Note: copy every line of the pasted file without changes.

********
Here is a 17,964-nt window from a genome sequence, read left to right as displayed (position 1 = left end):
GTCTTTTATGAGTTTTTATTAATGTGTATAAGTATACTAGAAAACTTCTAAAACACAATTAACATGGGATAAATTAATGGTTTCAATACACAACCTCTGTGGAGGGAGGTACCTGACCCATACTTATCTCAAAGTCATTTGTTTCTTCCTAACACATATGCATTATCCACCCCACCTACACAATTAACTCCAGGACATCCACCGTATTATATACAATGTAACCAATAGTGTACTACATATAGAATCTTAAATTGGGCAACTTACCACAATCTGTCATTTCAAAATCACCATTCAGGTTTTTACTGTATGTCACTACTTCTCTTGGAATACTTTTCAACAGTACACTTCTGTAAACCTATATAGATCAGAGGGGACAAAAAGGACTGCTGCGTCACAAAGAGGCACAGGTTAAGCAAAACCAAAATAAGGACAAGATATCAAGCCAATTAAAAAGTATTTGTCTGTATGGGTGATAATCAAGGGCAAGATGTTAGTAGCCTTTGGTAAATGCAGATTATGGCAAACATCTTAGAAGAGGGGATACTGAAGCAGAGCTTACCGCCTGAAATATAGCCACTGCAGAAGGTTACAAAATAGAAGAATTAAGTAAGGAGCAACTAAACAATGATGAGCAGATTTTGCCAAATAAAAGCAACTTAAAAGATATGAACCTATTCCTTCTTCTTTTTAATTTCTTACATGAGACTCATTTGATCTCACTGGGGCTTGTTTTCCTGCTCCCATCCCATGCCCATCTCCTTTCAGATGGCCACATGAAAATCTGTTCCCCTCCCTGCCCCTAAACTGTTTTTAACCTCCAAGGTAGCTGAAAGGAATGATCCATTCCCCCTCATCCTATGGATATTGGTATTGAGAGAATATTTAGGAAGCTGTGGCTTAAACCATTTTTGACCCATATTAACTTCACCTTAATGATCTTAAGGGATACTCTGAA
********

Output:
Here is a 17,964-nt window from a genome sequence, read left to right as displayed (position 1 = left end):
GTCTTTTATGAGTTTTTATTAATGTGTATAAGTATACTAGAAAACTTCTAAAACACAATTAACATGGGATAAATTAATGGTTTCAATACACAACCTCTGTGGAGGGAGGTACCTGACCCATACTTATCTCAAAGTCATTTGTTTCTTCCTAACACATATGCATTATCCACCCCACCTACACAATTAACTCCAGGACATCCACCGTATTATATACAATGTAACCAATAGTGTACTACATATAGAATCTTAAATTGGGCAACTTACCACAATCTGTCATTTCAAAATCACCATTCAGGTTTTTACTGTATGTCACTACTTCTCTTGGAATACTTTTCAACAGTACACTTCTGTAAACCTATATAGATCAGAGGGGACAAAAAGGACTGCTGCGTCACAAAGAGGCACAGGTTAAGCAAAACCAAAATAAGGACAAGATATCAAGCCAATTAAAAAGTATTTGTCTGTATGGGTGATAATCAAGGGCAAGATGTTAGTAGCCTTTGGTAAATGCAGATTATGGCAAACATCTTAGAAGAGGGGATACTGAAGCAGAGCTTACCGCCTGAAATATAGCCACTGCAGAAGGTTACAAAATAGAAGAATTAAGTAAGGAGCAACTAAACAATGATGAGCAGATTTTGCCAAATAAAAGCAACTTAAAAGATATGAACCTATTCCTTCTTCTTTTTAATTTCTTACATGAGACTCATTTGATCTCACTGGGGCTTGTTTTCCTGCTCCCATCCCATGCCCATCTCCTTTCAGATGGCCACATGAAAATCTGTTCCCCTCCCTGCCCCTAAACTGTTTTTAACCTCCAAGGTAGCTGAAAGGAATGATCCATTCCCCCTCATCCTATGGATATTGGTATTGAGAGAATATTTAGGAAGCTGTGGCTTAAACCATTTTTGACCCATATTAACTTCACCTTAATGATCTTAAGGGATACTCTGAA